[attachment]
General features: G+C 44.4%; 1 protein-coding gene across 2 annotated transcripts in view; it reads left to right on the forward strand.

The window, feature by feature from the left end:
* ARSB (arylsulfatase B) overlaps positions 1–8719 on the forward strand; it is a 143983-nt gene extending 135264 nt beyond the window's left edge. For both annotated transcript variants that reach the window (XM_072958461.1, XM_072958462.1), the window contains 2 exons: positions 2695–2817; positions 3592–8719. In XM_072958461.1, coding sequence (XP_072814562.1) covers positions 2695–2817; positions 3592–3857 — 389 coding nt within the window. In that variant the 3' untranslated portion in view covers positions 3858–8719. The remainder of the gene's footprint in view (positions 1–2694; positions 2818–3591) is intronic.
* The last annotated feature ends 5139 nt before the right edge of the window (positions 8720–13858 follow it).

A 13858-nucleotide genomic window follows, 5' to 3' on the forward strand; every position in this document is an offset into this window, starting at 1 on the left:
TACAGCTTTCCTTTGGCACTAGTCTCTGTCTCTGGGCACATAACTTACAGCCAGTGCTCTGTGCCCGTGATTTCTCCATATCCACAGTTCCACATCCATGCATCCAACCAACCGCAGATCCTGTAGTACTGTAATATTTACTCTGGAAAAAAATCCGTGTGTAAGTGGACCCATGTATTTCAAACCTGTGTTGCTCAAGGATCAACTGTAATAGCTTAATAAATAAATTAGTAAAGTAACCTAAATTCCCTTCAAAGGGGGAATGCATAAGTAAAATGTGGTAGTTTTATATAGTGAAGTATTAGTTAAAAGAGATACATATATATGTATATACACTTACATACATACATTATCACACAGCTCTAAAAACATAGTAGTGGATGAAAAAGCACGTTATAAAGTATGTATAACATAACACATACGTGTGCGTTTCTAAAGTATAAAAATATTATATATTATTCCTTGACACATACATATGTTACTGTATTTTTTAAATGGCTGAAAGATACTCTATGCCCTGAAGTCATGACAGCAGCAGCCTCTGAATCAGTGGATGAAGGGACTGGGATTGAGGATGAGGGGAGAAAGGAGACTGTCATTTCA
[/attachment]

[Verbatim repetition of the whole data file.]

General features: G+C 44.4%; 1 protein-coding gene across 2 annotated transcripts in view; it reads left to right on the forward strand.

The window, feature by feature from the left end:
* ARSB (arylsulfatase B) overlaps positions 1–8719 on the forward strand; it is a 143983-nt gene extending 135264 nt beyond the window's left edge. For both annotated transcript variants that reach the window (XM_072958461.1, XM_072958462.1), the window contains 2 exons: positions 2695–2817; positions 3592–8719. In XM_072958461.1, coding sequence (XP_072814562.1) covers positions 2695–2817; positions 3592–3857 — 389 coding nt within the window. In that variant the 3' untranslated portion in view covers positions 3858–8719. The remainder of the gene's footprint in view (positions 1–2694; positions 2818–3591) is intronic.
* The last annotated feature ends 5139 nt before the right edge of the window (positions 8720–13858 follow it).

A 13858-nucleotide genomic window follows, 5' to 3' on the forward strand; every position in this document is an offset into this window, starting at 1 on the left:
TACAGCTTTCCTTTGGCACTAGTCTCTGTCTCTGGGCACATAACTTACAGCCAGTGCTCTGTGCCCGTGATTTCTCCATATCCACAGTTCCACATCCATGCATCCAACCAACCGCAGATCCTGTAGTACTGTAATATTTACTCTGGAAAAAAATCCGTGTGTAAGTGGACCCATGTATTTCAAACCTGTGTTGCTCAAGGATCAACTGTAATAGCTTAATAAATAAATTAGTAAAGTAACCTAAATTCCCTTCAAAGGGGGAATGCATAAGTAAAATGTGGTAGTTTTATATAGTGAAGTATTAGTTAAAAGAGATACATATATATGTATATACACTTACATACATACATTATCACACAGCTCTAAAAACATAGTAGTGGATGAAAAAGCACGTTATAAAGTATGTATAACATAACACATACGTGTGCGTTTCTAAAGTATAAAAATATTATATATTATTCCTTGACACATACATATGTTACTGTATTTTTTAAATGGCTGAAAGATACTCTATGCCCTGAAGTCATGACAGCAGCAGCCTCTGAATCAGTGGATGAAGGGACTGGGATTGAGGATGAGGGGAGAAAGGAGACTGTCATTTCA